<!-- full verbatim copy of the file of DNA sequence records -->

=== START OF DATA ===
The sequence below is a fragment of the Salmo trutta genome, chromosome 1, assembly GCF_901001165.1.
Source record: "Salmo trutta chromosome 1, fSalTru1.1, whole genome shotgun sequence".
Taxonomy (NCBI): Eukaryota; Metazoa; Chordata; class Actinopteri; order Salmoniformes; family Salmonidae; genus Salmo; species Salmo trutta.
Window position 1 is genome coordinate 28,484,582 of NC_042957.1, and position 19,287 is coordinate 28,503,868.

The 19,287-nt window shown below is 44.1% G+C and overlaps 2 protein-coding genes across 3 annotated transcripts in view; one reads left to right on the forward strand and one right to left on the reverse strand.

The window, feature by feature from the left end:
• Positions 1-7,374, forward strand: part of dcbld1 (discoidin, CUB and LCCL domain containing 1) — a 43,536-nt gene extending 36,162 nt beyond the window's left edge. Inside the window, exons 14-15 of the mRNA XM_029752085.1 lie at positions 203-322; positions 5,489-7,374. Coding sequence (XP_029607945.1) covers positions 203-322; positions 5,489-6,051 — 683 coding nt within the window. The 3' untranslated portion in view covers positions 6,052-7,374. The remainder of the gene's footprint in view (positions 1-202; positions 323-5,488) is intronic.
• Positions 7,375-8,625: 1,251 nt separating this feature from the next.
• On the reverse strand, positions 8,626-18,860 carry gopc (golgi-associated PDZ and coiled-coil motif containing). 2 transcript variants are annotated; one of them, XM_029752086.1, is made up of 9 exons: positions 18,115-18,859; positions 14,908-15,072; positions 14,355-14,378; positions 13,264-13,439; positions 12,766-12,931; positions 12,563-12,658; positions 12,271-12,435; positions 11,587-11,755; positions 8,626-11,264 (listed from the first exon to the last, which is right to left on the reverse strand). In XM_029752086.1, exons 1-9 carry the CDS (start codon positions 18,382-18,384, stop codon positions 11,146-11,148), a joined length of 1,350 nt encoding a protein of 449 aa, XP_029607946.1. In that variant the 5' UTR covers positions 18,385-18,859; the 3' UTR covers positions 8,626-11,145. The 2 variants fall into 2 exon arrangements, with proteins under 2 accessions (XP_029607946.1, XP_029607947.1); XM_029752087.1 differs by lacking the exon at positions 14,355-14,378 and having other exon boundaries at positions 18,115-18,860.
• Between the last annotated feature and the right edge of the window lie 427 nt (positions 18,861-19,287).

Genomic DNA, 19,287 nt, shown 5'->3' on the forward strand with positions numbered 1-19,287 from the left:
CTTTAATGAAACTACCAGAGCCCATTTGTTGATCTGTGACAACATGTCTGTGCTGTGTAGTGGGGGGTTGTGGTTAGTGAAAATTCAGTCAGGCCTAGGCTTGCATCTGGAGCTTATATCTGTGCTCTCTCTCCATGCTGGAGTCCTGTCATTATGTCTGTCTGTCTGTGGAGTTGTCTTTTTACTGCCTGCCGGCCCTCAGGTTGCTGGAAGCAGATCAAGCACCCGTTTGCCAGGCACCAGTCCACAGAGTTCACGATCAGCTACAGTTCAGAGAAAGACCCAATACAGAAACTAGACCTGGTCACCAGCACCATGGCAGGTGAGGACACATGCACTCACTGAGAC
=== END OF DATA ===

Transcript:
The sequence below is a fragment of the Salmo trutta genome, chromosome 1, assembly GCF_901001165.1.
Source record: "Salmo trutta chromosome 1, fSalTru1.1, whole genome shotgun sequence".
Taxonomy (NCBI): Eukaryota; Metazoa; Chordata; class Actinopteri; order Salmoniformes; family Salmonidae; genus Salmo; species Salmo trutta.
Window position 1 is genome coordinate 28,484,582 of NC_042957.1, and position 19,287 is coordinate 28,503,868.

The 19,287-nt window shown below is 44.1% G+C and overlaps 2 protein-coding genes across 3 annotated transcripts in view; one reads left to right on the forward strand and one right to left on the reverse strand.

The window, feature by feature from the left end:
• Positions 1-7,374, forward strand: part of dcbld1 (discoidin, CUB and LCCL domain containing 1) — a 43,536-nt gene extending 36,162 nt beyond the window's left edge. Inside the window, exons 14-15 of the mRNA XM_029752085.1 lie at positions 203-322; positions 5,489-7,374. Coding sequence (XP_029607945.1) covers positions 203-322; positions 5,489-6,051 — 683 coding nt within the window. The 3' untranslated portion in view covers positions 6,052-7,374. The remainder of the gene's footprint in view (positions 1-202; positions 323-5,488) is intronic.
• Positions 7,375-8,625: 1,251 nt separating this feature from the next.
• On the reverse strand, positions 8,626-18,860 carry gopc (golgi-associated PDZ and coiled-coil motif containing). 2 transcript variants are annotated; one of them, XM_029752086.1, is made up of 9 exons: positions 18,115-18,859; positions 14,908-15,072; positions 14,355-14,378; positions 13,264-13,439; positions 12,766-12,931; positions 12,563-12,658; positions 12,271-12,435; positions 11,587-11,755; positions 8,626-11,264 (listed from the first exon to the last, which is right to left on the reverse strand). In XM_029752086.1, exons 1-9 carry the CDS (start codon positions 18,382-18,384, stop codon positions 11,146-11,148), a joined length of 1,350 nt encoding a protein of 449 aa, XP_029607946.1. In that variant the 5' UTR covers positions 18,385-18,859; the 3' UTR covers positions 8,626-11,145. The 2 variants fall into 2 exon arrangements, with proteins under 2 accessions (XP_029607946.1, XP_029607947.1); XM_029752087.1 differs by lacking the exon at positions 14,355-14,378 and having other exon boundaries at positions 18,115-18,860.
• Between the last annotated feature and the right edge of the window lie 427 nt (positions 18,861-19,287).

Genomic DNA, 19,287 nt, shown 5'->3' on the forward strand with positions numbered 1-19,287 from the left:
CTTTAATGAAACTACCAGAGCCCATTTGTTGATCTGTGACAACATGTCTGTGCTGTGTAGTGGGGGGTTGTGGTTAGTGAAAATTCAGTCAGGCCTAGGCTTGCATCTGGAGCTTATATCTGTGCTCTCTCTCCATGCTGGAGTCCTGTCATTATGTCTGTCTGTCTGTGGAGTTGTCTTTTTACTGCCTGCCGGCCCTCAGGTTGCTGGAAGCAGATCAAGCACCCGTTTGCCAGGCACCAGTCCACAGAGTTCACGATCAGCTACAGTTCAGAGAAAGACCCAATACAGAAACTAGACCTGGTCACCAGCACCATGGCAGGTGAGGACACATGCACTCACTGAGAC